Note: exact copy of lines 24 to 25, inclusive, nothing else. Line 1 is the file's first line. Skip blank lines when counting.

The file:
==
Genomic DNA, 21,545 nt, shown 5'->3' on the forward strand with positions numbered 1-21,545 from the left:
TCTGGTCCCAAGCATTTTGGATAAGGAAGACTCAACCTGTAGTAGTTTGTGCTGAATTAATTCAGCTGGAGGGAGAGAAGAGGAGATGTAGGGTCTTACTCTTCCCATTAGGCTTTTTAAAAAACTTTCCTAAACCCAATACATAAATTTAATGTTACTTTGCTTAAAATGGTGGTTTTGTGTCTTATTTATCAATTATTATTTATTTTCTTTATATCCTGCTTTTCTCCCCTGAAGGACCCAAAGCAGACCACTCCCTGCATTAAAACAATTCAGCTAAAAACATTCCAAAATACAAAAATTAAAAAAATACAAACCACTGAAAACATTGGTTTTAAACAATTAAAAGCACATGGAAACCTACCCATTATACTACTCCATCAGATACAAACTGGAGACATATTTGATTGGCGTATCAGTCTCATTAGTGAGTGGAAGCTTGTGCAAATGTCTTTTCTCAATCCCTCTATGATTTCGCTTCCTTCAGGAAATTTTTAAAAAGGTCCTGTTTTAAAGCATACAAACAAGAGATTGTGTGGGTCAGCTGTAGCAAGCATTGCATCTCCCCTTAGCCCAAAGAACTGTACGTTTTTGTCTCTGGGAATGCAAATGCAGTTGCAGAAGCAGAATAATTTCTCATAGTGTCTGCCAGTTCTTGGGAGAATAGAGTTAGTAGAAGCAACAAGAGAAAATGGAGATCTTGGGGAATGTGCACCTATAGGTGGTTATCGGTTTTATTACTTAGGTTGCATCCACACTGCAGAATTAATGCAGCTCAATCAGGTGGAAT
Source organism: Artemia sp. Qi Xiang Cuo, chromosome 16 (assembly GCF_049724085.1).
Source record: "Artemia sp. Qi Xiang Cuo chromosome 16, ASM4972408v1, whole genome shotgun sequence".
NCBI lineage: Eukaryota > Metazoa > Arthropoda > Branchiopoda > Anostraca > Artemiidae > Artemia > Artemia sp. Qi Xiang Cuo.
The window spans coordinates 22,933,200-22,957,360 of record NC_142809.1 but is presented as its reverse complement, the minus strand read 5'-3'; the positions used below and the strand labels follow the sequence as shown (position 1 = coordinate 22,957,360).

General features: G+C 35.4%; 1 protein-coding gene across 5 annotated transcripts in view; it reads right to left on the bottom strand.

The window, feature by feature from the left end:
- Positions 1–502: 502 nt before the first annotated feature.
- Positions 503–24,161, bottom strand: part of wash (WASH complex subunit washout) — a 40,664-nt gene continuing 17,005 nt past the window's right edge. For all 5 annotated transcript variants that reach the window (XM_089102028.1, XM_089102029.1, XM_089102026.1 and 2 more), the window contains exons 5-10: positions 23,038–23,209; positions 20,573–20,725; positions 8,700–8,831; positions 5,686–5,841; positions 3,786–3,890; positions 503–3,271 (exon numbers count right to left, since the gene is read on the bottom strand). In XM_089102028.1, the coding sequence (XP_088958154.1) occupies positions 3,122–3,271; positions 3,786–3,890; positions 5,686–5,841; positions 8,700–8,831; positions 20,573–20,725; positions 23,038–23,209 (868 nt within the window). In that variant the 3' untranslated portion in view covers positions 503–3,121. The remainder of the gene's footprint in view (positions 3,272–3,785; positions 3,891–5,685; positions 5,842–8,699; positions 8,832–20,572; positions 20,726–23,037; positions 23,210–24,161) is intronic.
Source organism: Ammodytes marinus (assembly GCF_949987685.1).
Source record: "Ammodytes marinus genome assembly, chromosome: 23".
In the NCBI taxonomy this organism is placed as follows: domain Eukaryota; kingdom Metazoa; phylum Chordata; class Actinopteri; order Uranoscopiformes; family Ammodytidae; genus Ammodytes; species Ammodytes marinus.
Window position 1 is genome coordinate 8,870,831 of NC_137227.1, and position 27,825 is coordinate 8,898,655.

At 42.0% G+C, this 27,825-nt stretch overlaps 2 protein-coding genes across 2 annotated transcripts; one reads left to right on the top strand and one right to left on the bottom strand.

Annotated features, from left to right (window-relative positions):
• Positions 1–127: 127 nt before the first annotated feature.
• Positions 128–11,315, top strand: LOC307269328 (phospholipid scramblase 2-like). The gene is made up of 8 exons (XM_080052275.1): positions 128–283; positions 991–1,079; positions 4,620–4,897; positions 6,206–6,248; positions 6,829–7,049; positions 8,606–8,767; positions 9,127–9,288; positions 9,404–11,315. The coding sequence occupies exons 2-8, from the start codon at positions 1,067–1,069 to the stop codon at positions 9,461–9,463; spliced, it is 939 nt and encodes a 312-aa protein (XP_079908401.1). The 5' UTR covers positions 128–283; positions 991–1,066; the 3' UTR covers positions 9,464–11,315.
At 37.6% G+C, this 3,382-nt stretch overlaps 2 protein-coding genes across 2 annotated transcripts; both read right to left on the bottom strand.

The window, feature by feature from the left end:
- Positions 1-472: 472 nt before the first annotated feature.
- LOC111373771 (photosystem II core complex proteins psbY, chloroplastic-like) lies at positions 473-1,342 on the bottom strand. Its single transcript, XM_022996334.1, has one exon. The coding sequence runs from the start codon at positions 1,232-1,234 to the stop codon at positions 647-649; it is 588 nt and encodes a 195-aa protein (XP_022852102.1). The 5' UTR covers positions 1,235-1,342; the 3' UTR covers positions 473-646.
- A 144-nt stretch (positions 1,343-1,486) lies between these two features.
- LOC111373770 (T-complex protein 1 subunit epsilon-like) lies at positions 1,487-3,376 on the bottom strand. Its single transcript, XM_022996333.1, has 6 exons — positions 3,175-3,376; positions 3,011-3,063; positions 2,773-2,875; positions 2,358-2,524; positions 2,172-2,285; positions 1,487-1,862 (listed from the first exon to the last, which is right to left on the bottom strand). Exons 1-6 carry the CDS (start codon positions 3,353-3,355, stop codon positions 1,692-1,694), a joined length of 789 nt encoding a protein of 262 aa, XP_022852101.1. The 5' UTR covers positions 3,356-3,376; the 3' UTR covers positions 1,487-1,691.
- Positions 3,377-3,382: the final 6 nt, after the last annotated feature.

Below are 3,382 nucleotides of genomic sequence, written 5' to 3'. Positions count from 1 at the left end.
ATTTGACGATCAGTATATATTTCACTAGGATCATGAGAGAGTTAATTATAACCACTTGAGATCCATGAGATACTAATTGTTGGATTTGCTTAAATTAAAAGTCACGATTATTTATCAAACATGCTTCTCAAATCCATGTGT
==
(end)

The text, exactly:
- LOC111373770 (T-complex protein 1 subunit epsilon-like) lies at positions 1,487-3,376 on the bottom strand. Its single transcript, XM_022996333.1, has 6 exons — positions 3,175-3,376; positions 3,011-3,063; positions 2,773-2,875; positions 2,358-2,524; positions 2,172-2,285; positions 1,487-1,862 (listed from the first exon to the last, which is right to left on the bottom strand). Exons 1-6 carry the CDS (start codon positions 3,353-3,355, stop codon positions 1,692-1,694), a joined length of 789 nt encoding a protein of 262 aa, XP_022852101.1. The 5' UTR covers positions 3,356-3,376; the 3' UTR covers positions 1,487-1,691.
- Positions 3,377-3,382: the final 6 nt, after the last annotated feature.